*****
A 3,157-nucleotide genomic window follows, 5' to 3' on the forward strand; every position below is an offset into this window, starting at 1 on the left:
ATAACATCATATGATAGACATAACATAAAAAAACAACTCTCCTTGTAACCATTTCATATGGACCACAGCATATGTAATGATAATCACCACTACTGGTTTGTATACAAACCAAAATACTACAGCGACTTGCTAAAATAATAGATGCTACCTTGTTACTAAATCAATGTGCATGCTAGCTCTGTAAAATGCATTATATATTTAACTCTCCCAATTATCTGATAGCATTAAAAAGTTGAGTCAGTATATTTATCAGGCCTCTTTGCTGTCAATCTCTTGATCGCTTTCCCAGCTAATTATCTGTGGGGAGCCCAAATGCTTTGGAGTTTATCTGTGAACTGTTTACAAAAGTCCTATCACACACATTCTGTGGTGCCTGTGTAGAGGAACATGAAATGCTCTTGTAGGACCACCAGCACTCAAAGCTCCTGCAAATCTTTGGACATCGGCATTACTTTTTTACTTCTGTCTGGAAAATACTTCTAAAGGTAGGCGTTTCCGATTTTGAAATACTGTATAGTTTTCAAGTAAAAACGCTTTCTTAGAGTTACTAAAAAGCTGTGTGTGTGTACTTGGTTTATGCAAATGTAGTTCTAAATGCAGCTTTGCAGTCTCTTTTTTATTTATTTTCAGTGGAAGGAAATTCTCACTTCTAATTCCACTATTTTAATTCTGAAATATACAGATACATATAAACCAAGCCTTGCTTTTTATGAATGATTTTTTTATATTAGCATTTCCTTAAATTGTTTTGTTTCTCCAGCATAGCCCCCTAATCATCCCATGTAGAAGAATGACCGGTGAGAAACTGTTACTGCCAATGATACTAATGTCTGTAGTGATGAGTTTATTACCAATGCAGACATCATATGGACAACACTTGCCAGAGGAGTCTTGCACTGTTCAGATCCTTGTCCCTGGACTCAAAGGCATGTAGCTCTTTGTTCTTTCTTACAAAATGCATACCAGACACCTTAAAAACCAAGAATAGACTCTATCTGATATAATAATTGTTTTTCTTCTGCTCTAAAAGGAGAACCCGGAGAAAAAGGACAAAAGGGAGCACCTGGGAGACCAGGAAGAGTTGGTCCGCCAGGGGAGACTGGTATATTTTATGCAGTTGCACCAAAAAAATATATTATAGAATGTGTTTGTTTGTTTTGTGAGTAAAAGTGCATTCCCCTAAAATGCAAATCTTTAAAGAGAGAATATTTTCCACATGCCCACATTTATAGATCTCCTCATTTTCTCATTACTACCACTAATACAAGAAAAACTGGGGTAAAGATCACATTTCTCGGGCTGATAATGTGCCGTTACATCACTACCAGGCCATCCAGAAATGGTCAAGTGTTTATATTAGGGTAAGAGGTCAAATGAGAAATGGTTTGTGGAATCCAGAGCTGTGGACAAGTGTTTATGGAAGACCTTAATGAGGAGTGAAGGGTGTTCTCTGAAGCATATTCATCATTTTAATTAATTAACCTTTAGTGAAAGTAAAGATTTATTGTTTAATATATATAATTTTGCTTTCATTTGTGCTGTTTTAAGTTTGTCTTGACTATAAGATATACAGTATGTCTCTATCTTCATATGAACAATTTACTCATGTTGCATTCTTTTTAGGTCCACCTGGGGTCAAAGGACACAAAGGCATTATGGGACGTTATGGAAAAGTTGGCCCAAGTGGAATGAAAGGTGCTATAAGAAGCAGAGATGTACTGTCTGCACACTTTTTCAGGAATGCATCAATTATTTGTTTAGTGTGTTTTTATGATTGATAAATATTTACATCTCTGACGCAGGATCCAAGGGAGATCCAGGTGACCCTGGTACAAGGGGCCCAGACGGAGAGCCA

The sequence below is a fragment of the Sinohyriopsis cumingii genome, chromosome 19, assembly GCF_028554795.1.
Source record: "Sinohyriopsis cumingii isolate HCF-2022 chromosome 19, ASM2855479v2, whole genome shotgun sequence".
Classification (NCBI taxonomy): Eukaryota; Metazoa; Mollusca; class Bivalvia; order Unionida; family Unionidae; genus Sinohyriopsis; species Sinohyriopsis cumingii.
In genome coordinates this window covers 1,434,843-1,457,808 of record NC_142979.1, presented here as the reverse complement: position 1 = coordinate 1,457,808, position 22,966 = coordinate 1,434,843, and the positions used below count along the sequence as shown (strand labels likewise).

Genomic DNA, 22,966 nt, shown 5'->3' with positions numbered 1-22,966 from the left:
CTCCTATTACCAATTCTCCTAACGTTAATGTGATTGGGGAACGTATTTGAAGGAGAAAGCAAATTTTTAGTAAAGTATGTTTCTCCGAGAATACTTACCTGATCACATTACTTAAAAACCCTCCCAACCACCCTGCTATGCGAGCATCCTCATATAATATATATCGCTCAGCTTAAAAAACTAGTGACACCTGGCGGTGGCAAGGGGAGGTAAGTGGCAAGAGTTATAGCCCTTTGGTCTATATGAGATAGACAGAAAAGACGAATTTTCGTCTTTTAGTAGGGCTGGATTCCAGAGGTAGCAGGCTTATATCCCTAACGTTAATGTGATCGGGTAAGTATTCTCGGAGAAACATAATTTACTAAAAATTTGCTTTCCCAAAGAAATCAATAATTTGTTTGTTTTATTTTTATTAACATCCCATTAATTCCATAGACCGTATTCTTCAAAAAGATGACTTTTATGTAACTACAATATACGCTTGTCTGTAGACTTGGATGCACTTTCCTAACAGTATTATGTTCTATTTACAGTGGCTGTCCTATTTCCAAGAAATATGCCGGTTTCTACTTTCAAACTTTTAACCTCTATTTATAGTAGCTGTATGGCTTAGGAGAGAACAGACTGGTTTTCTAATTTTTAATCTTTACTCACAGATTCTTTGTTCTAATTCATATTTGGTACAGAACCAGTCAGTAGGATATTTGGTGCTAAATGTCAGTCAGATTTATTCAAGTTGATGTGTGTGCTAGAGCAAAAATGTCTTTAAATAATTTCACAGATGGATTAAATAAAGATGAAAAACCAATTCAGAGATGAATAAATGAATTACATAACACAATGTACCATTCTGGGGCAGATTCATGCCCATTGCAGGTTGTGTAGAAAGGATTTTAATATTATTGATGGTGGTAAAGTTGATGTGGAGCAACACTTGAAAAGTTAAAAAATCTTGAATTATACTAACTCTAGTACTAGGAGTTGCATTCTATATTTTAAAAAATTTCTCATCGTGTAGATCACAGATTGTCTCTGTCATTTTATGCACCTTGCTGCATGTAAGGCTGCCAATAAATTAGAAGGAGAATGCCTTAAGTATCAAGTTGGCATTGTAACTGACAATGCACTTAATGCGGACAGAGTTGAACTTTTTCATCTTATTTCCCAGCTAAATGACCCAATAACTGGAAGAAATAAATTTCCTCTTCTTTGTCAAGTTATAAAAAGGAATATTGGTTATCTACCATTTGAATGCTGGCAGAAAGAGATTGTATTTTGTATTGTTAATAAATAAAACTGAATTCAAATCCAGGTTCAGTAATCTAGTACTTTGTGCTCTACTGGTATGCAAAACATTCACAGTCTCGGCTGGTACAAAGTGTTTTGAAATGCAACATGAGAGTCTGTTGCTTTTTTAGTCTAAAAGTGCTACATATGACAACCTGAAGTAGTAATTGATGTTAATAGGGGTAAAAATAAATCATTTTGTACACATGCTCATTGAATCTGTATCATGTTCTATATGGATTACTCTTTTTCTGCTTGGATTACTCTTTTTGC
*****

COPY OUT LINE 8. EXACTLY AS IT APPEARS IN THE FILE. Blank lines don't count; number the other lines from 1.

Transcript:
CTCCTATTACCAATTCTCCTAACGTTAATGTGATTGGGGAACGTATTTGAAGGAGAAAGCAAATTTTTAGTAAAGTATGTTTCTCCGAGAATACTTACCTGATCACATTACTTAAAAACCCTCCCAACCACCCTGCTATGCGAGCATCCTCATATAATATATATCGCTCAGCTTAAAAAACTAGTGACACCTGGCGGTGGCAAGGGGAGGTAAGTGGCAAGAGTTATAGCCCTTTGGTCTATATGAGATAGACAGAAAAGACGAATTTTCGTCTTTTAGTAGGGCTGGATTCCAGAGGTAGCAGGCTTATATCCCTAACGTTAATGTGATCGGGTAAGTATTCTCGGAGAAACATAATTTACTAAAAATTTGCTTTCCCAAAGAAATCAATAATTTGTTTGTTTTATTTTTATTAACATCCCATTAATTCCATAGACCGTATTCTTCAAAAAGATGACTTTTATGTAACTACAATATACGCTTGTCTGTAGACTTGGATGCACTTTCCTAACAGTATTATGTTCTATTTACAGTGGCTGTCCTATTTCCAAGAAATATGCCGGTTTCTACTTTCAAACTTTTAACCTCTATTTATAGTAGCTGTATGGCTTAGGAGAGAACAGACTGGTTTTCTAATTTTTAATCTTTACTCACAGATTCTTTGTTCTAATTCATATTTGGTACAGAACCAGTCAGTAGGATATTTGGTGCTAAATGTCAGTCAGATTTATTCAAGTTGATGTGTGTGCTAGAGCAAAAATGTCTTTAAATAATTTCACAGATGGATTAAATAAAGATGAAAAACCAATTCAGAGATGAATAAATGAATTACATAACACAATGTACCATTCTGGGGCAGATTCATGCCCATTGCAGGTTGTGTAGAAAGGATTTTAATATTATTGATGGTGGTAAAGTTGATGTGGAGCAACACTTGAAAAGTTAAAAAATCTTGAATTATACTAACTCTAGTACTAGGAGTTGCATTCTATATTTTAAAAAATTTCTCATCGTGTAGATCACAGATTGTCTCTGTCATTTTATGCACCTTGCTGCATGTAAGGCTGCCAATAAATTAGAAGGAGAATGCCTTAAGTATCAAGTTGGCATTGTAACTGACAATGCACTTAATGCGGACAGAGTTGAACTTTTTCATCTTATTTCCCAGCTAAATGACCCAATAACTGGAAGAAATAAATTTCCTCTTCTTTGTCAAGTTATAAAAAGGAATATTGGTTATCTACCATTTGAATGCTGGCAGAAAGAGATTGTATTTTGTATTGTTAATAAATAAAACTGAATTCAAATCCAGGTTCAGTAATCTAGTACTTTGTGCTCTACTGGTATGCAAAACATTCACAGTCTCGGCTGGTACAAAGTGTTTTGAAATGCAACATGAGAGTCTGTTGCTTTTTTAGTCTAAAAGTGCTACATATGACAACCTGAAGTAGTAATTGATGTTAATAGGGGTAAAAATAAATCATTTTGTACACATGCTCATTGAATCTGTATCATGTTCTATATGGATTACTCTTTTTCTGCTTGGATTACTCTTTTTGC